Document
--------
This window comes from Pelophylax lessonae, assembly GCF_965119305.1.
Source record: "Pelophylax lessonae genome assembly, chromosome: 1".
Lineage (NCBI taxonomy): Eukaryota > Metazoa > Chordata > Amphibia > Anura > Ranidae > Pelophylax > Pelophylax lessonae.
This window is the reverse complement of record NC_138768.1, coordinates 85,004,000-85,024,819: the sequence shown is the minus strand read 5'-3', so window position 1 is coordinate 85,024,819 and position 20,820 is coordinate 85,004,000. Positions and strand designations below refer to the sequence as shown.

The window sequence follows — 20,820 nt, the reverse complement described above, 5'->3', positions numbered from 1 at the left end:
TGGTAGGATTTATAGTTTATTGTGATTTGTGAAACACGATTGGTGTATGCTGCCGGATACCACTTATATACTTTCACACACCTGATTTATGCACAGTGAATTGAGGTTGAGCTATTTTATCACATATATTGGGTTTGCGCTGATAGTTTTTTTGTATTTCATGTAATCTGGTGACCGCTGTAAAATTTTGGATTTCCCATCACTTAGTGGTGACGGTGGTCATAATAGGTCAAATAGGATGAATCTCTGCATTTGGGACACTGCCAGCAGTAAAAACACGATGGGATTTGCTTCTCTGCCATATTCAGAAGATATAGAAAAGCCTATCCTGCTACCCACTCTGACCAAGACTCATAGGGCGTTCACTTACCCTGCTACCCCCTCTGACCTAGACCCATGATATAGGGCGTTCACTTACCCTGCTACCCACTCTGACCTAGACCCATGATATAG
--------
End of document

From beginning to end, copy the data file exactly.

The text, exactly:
This window comes from Pelophylax lessonae, assembly GCF_965119305.1.
Source record: "Pelophylax lessonae genome assembly, chromosome: 1".
Lineage (NCBI taxonomy): Eukaryota > Metazoa > Chordata > Amphibia > Anura > Ranidae > Pelophylax > Pelophylax lessonae.
This window is the reverse complement of record NC_138768.1, coordinates 85,004,000-85,024,819: the sequence shown is the minus strand read 5'-3', so window position 1 is coordinate 85,024,819 and position 20,820 is coordinate 85,004,000. Positions and strand designations below refer to the sequence as shown.

The window sequence follows — 20,820 nt, the reverse complement described above, 5'->3', positions numbered from 1 at the left end:
TGGTAGGATTTATAGTTTATTGTGATTTGTGAAACACGATTGGTGTATGCTGCCGGATACCACTTATATACTTTCACACACCTGATTTATGCACAGTGAATTGAGGTTGAGCTATTTTATCACATATATTGGGTTTGCGCTGATAGTTTTTTTGTATTTCATGTAATCTGGTGACCGCTGTAAAATTTTGGATTTCCCATCACTTAGTGGTGACGGTGGTCATAATAGGTCAAATAGGATGAATCTCTGCATTTGGGACACTGCCAGCAGTAAAAACACGATGGGATTTGCTTCTCTGCCATATTCAGAAGATATAGAAAAGCCTATCCTGCTACCCACTCTGACCAAGACTCATAGGGCGTTCACTTACCCTGCTACCCCCTCTGACCTAGACCCATGATATAGGGCGTTCACTTACCCTGCTACCCACTCTGACCTAGACCCATGATATAG